To the casual observer, Kaleb Joseph simply was running out the clock in Wednesday night’s Creighton-Villanova game. The Wildcats had taken an insurmountable lead over the Bluejays in overtime, and Joseph’s last-second two-point field goal for Creighton did nothing to change the game’s result, a 66-59 Villanova victory.

Sports gamblers, however, are far from casual in their consumption. Villanova had opened up as a nine-point favorite, so Joseph’s shot scuttled that bet for anyone who jumped on that number (according to the Action Network’s Steve Pretrella, that opening spread didn’t last long and the Wildcats were 11-point favorites at tip-off; anyone who had Villanova at the higher point spread was a loser no matter what).

But thanks in part to the rise in online wagering, in-game betting has become much more prevalent. The second-half point spread, posted at halftime, was Villanova -7, so Joseph’s shot led to a push and a refund for anyone who had that bet. The second-half over/under total was 75.5, and Joseph’s shot meant that 76 points had been scored after halftime. Anyone who had the over rejoiced.

Everyone else howled, because Joseph’s shot clearly did not leave his hands until after the clock struck zero and should not have counted.

Had this been a one-off occurrence, the missed call in the Creighton-Villanova game probably would have been quickly forgotten or even gone completely unnoticed. But just two days earlier, almost the exact same scenario played out in Monday night’s Iowa State-Oklahoma game.

Trailing by four points with 3.5 seconds remaining, the Sooners’ Jamal Bieniemy raced upcourt and lofted up a three-pointer at the buzzer that went in and counted, even though replays showed that the ball still was in his hands when the clock hit zero. Anyone who had Cyclones -3 (the point spread at tip-off and the second-half spread) and under 146.5 (the total at tip-off) was seeing red, as Iowa State won by just one point in a game that featured 149 thanks to a shot that shouldn’t have counted.

Exacerbating matters in the gambling world was the fact that referee Roger Ayers was on the court for both games, and while he apparently gets high marks from some corners — a 2017 CBS Sports poll of more than 100 college basketball coaches found that he was considered the nation’s top referee — bettors now are eyeing him warily.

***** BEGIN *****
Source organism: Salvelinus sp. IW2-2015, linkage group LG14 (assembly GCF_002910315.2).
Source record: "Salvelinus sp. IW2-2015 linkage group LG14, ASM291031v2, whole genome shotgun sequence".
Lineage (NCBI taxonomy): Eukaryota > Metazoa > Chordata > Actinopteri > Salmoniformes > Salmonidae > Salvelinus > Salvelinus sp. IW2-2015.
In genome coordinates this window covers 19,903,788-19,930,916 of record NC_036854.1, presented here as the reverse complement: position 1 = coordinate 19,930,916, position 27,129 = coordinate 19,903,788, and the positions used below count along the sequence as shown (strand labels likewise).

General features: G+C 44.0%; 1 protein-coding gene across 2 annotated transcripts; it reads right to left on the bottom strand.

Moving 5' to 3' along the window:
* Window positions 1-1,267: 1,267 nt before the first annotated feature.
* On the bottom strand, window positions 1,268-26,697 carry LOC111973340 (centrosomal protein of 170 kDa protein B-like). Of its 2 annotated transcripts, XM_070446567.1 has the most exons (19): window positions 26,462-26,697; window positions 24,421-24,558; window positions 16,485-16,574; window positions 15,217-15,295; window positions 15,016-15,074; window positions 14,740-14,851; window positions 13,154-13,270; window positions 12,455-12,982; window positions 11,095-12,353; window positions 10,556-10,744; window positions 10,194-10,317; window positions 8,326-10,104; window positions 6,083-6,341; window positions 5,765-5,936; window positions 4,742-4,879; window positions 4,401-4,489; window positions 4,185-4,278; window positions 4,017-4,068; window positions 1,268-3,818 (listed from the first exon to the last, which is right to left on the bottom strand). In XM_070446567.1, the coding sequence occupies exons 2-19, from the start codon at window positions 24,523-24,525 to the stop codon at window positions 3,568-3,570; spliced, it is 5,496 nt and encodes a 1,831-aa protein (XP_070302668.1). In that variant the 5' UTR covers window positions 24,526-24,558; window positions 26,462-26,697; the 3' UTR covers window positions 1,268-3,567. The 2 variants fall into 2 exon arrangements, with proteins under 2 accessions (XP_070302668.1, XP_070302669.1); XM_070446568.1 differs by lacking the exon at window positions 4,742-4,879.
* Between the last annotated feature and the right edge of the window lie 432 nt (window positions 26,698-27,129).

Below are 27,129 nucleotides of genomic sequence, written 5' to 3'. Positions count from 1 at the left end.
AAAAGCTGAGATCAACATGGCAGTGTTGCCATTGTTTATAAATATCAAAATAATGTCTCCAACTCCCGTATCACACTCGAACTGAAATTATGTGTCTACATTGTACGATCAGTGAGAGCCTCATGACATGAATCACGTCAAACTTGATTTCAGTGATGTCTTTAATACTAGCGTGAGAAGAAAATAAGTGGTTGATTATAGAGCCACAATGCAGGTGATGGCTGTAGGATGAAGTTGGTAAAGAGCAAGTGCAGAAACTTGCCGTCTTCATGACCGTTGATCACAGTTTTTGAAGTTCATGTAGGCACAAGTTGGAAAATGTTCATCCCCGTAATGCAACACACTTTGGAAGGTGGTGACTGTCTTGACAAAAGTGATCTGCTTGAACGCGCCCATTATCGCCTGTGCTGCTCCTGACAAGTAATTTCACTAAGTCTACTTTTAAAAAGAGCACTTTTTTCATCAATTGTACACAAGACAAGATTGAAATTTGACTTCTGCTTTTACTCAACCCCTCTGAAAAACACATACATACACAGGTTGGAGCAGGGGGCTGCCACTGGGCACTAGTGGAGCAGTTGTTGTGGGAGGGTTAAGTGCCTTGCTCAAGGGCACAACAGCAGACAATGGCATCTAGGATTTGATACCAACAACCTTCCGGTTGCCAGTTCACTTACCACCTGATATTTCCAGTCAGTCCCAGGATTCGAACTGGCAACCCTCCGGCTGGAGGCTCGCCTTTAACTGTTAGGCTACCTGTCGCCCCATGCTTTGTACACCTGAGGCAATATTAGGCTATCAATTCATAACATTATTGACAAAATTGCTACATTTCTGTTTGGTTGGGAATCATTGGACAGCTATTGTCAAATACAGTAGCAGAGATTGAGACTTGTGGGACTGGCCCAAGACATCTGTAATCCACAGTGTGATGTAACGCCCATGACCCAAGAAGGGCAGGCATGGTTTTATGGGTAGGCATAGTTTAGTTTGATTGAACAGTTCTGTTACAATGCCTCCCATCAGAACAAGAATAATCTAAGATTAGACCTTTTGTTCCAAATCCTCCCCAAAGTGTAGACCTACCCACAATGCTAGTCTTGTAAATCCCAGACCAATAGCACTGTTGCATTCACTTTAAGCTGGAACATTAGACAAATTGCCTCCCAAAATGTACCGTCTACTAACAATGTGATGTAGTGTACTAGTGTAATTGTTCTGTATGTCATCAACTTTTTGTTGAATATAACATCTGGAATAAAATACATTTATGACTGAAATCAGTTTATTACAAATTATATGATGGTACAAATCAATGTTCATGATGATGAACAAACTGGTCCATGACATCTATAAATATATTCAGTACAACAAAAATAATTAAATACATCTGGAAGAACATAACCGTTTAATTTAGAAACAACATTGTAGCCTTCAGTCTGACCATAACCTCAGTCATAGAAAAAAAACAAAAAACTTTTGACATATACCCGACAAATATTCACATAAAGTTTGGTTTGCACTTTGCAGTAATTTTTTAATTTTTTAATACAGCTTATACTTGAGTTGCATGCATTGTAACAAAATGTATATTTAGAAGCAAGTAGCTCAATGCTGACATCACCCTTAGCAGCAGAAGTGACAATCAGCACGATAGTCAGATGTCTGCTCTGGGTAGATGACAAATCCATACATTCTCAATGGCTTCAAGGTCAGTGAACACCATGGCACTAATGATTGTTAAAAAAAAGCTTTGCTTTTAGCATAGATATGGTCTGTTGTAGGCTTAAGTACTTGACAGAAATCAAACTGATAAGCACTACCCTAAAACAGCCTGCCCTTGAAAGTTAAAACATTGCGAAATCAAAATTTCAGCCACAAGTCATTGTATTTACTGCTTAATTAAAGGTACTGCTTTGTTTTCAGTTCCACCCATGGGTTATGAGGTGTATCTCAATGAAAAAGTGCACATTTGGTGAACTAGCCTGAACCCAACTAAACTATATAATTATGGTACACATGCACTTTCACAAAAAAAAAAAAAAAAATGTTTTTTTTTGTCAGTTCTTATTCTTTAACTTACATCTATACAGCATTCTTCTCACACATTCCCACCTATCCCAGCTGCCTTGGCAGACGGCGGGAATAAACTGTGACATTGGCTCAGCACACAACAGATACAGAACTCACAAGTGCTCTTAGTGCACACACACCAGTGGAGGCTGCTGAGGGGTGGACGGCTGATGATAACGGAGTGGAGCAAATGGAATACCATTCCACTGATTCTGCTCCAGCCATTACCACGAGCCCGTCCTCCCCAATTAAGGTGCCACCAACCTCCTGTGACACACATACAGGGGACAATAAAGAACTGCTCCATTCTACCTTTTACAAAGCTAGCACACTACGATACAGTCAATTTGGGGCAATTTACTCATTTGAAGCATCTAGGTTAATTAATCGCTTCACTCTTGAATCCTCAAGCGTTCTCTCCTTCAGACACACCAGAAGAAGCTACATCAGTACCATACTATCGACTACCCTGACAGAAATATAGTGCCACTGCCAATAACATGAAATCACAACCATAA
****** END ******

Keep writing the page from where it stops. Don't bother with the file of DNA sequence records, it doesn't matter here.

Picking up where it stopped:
According to the most recent NCAA men’s basketball rule book, during regular season games the officials are required to consult video replay in such buzzer-beating situations “when necessary to determine the outcome.” Because the outcomes of both games were not affected in either instance, the referees were not required to review either buzzer-beater.

On Thursday, the NCAA announced that referees will review every buzzer-beater during the NCAA tournament, no matter the outcome, but on Friday the organization pulled back from that stance, saying a working group that’s studying the impact of gambling on college sports will instead take a look at the issue.

“To correct our previous comments, an NCAA membership ad hoc committee examining sports wagering will work with appropriate standing membership committees, specifically playing rules, to direct review of all NCAA polices that might be impacted by the new gambling environment in regular season and postseason play, including reviews of last-second shots,” the NCAA said in a statement. “This action is in keeping with our commitment to maintain the integrity of the games.”

Neither shot would have garnered much notice five years ago, except maybe at a Las Vegas sportsbook. But after the Supreme Court opened the door to widespread sports gambling by striking down the federal law that mostly prohibited it last year, seemingly meaningless buzzer-beaters in early February are now taking on outsize importance. When the points are counted in error, and when the same referee is on the floor for both, it becomes a Thing We Have to Talk About.

And for all of its bluster about the sanctity of the game and its long-held loathing of sports gambling, the NCAA apparently is willing to do just that. In July, it announced the creation of the working group, which comprises “subject matter experts” who “will explore how best to protect game integrity” in the wake of sports betting’s expansion. “Officiating” was listed as one of its topics of conversation, and thanks to two blown calls, that group might have a lot to discuss.

Step one might be an edict that the referees review all buzzer-beaters, no matter when they happen and no matter the outcome.

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